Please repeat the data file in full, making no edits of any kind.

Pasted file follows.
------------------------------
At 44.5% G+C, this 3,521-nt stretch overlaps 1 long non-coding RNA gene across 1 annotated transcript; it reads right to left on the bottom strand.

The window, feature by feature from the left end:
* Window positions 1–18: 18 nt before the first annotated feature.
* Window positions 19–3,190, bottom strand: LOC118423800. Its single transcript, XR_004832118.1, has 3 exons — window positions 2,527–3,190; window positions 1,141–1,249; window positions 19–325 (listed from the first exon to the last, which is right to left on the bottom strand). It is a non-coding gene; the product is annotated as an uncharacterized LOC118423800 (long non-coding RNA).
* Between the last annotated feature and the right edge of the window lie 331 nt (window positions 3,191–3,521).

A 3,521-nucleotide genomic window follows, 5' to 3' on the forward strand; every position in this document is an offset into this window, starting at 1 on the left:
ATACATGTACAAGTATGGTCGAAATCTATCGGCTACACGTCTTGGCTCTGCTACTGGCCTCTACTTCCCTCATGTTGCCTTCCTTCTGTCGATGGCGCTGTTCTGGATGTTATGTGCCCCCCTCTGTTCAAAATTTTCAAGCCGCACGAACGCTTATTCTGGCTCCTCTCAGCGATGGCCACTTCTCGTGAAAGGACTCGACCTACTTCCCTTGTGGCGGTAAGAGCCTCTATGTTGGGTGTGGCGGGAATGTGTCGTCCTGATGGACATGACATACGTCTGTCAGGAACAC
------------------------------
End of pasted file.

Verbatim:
At 44.5% G+C, this 3,521-nt stretch overlaps 1 long non-coding RNA gene across 1 annotated transcript; it reads right to left on the bottom strand.

The window, feature by feature from the left end:
* Window positions 1–18: 18 nt before the first annotated feature.
* Window positions 19–3,190, bottom strand: LOC118423800. Its single transcript, XR_004832118.1, has 3 exons — window positions 2,527–3,190; window positions 1,141–1,249; window positions 19–325 (listed from the first exon to the last, which is right to left on the bottom strand). It is a non-coding gene; the product is annotated as an uncharacterized LOC118423800 (long non-coding RNA).
* Between the last annotated feature and the right edge of the window lie 331 nt (window positions 3,191–3,521).

A 3,521-nucleotide genomic window follows, 5' to 3' on the forward strand; every position in this document is an offset into this window, starting at 1 on the left:
ATACATGTACAAGTATGGTCGAAATCTATCGGCTACACGTCTTGGCTCTGCTACTGGCCTCTACTTCCCTCATGTTGCCTTCCTTCTGTCGATGGCGCTGTTCTGGATGTTATGTGCCCCCCTCTGTTCAAAATTTTCAAGCCGCACGAACGCTTATTCTGGCTCCTCTCAGCGATGGCCACTTCTCGTGAAAGGACTCGACCTACTTCCCTTGTGGCGGTAAGAGCCTCTATGTTGGGTGTGGCGGGAATGTGTCGTCCTGATGGACATGACATACGTCTGTCAGGAACAC